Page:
Axe Handle Project Advice Needed

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Forum topic by Theweirdtreeguy posted 05-25-2018 12:47 PM 901 views 0 times favorited 7 replies Add to Favorites Watch
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2 posts in 1285 days

05-25-2018 12:47 PM

Topic tags/keywords: axe handle hickory fireaxe project restoration

Greetings, my name is Johnny. I’ve recently come into possession of an old Pulaski axe head. (It’s a Kelly True-Temper Flint Edge if you’re curious. I’ll post a picture if necessary.) It’s in nice enough shape and It’s going to be a “Summer Restoration Project” for my little brother and I. To put it plainly, I’m inexperienced. My forte is more along the lines of growing and caring for wood while it’s alive. Hahaha. I have experience with power tools, general carpentry, and took a woodworking class in the past, so I’m not a complete boob. While I have the basics covered I need a little help. So any advice or constructive criticism is appreciated. So the plan is to first: Acquire wood. (I live in Ohio, there’s a sawmill a stone’s throw away from me in every cardinal direction. The wood of choice is Hickory and likely the finish will be Boiled Linseed Oil.) Second: Trace out an axe handle using another axe I have laying about. Third: Cut wood to dimensions and using rasps, files, and sandpaper shape it to desired proportions. Fourth: Put handle into head, secure both, then finish. I’m familiar with what to do, but where I’m running into trouble right now is ordering. In a really roundabout way I guess what I’m asking is “If I call up a sawmill and place an order what sort of dimensions are practical for this sort of project?”. I don’t think I need 12’ long hunk of lumber and I imagine I also don’t want a board less than 2” thick. I’m not up to speed with lumber lingo but if I recall correctly a “Timber” is anything less than 5” thick which is around what it sounds like I need. Roughcuts are likely going to be what they’ll have in supply which is fine by me. For length I was hoping the handle would be at least 30-36” so any length above that should be okay, but I don’t think I can order it that short. Worst case scenario getting a 6’- 8’ and cutting it to where I need it is doable. (Access to tools and saws isn’t an issue either.) I just don’t want to call up a nice family owned mill and sound like a jackass over the phone who doesn’t know what he’s doing. This is going to be my first project of this nature and hopefully one of many. I’ll likely consult more with this site as needed and as time goes on. (Just as a personal preference I don’t like the lumber selection from Home-Depot and Lowes, in the past I’ve had issues with moisture on smaller projects and prices aren’t great. So If I really have to they are an option, but I’d rather give my business to a real sawmill/lumberyard.) I’m hoping to get experience as a woodworker and a teacher, not only that but a nice seasoned tool too. My studies and aspirations are focused on getting a job in a forestry or silviculture career. I’m sure there are standard-issue axes for such things, but I’m a proud person, I enjoy working with my hands, and American steel is an excellent thing to have handy when needed. Like I said, any advice helps, I may even post some pictures as time progresses, thank you in advance for your input and taking the time to help out a newbie.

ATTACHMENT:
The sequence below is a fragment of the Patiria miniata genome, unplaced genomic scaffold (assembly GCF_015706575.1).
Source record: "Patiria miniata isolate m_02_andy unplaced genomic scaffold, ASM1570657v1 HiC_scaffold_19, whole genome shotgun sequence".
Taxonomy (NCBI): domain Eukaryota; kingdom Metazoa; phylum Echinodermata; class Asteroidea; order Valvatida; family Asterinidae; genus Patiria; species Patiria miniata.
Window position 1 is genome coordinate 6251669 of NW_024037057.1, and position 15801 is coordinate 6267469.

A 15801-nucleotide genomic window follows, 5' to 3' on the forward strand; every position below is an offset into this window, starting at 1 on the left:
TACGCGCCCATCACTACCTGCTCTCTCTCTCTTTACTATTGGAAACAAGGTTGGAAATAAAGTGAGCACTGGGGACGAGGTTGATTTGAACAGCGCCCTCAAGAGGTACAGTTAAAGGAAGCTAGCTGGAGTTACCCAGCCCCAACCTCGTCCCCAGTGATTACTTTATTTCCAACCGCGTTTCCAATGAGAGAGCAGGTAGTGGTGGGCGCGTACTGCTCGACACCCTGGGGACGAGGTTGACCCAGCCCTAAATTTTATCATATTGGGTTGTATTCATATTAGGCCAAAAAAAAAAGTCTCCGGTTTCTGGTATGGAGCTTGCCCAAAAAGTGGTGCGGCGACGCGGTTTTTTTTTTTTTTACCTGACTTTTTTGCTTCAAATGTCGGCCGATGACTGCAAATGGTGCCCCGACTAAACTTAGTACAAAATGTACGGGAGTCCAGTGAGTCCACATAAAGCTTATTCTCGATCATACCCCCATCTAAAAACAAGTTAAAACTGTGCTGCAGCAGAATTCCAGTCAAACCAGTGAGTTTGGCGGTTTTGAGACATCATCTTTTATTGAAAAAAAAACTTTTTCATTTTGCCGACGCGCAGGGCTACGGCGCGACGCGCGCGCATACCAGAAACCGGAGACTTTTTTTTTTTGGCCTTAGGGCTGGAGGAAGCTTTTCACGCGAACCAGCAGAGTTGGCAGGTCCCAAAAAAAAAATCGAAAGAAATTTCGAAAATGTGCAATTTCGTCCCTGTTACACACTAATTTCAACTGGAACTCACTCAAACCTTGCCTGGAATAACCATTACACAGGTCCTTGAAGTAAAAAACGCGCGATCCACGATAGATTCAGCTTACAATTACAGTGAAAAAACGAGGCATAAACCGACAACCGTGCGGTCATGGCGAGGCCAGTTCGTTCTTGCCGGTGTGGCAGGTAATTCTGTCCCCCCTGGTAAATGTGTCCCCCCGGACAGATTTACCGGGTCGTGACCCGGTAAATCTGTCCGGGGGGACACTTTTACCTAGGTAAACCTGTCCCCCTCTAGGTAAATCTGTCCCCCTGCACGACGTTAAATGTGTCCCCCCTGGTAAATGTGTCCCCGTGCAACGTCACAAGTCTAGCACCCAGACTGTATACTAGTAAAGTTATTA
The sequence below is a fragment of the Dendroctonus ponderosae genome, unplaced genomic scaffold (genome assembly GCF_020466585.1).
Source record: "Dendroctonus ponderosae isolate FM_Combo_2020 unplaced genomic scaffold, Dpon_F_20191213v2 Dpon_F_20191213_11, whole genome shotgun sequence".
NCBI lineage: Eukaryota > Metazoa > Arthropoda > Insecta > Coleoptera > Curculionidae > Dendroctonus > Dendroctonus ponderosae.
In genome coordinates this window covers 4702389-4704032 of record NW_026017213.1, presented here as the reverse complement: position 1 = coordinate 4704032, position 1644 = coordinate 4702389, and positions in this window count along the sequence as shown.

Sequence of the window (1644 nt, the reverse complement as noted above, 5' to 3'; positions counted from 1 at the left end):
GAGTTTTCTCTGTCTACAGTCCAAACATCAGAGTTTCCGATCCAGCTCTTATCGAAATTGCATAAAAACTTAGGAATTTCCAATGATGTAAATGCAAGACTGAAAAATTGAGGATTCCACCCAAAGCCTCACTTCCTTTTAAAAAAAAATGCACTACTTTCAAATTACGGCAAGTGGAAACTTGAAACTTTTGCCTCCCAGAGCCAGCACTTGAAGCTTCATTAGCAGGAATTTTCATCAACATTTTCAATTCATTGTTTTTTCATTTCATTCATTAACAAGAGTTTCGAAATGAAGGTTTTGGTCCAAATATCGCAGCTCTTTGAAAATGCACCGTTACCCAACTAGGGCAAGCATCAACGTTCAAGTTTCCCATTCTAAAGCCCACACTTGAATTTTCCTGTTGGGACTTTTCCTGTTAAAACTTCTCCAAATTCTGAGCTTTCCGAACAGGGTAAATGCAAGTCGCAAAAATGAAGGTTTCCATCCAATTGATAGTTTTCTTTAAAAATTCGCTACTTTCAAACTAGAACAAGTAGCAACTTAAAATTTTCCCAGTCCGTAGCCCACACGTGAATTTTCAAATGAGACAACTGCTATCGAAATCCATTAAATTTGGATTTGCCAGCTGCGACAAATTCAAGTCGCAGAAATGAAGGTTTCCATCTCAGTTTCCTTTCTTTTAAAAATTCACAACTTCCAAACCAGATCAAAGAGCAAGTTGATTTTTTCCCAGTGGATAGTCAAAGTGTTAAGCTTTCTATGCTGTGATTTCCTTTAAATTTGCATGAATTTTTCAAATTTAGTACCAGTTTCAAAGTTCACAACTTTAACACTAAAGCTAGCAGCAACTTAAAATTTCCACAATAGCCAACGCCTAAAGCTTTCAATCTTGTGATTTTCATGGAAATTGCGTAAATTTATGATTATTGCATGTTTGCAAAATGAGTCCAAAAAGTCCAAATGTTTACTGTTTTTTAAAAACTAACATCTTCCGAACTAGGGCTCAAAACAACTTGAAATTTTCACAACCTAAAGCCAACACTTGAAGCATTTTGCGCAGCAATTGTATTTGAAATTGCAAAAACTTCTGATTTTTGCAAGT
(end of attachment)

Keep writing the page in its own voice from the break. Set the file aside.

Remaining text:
7 replies so far

View JCamp's profile


1463 posts in 1834 days

#1 posted 05-25-2018 01:42 PM

First-Welcome to lumberjocks!!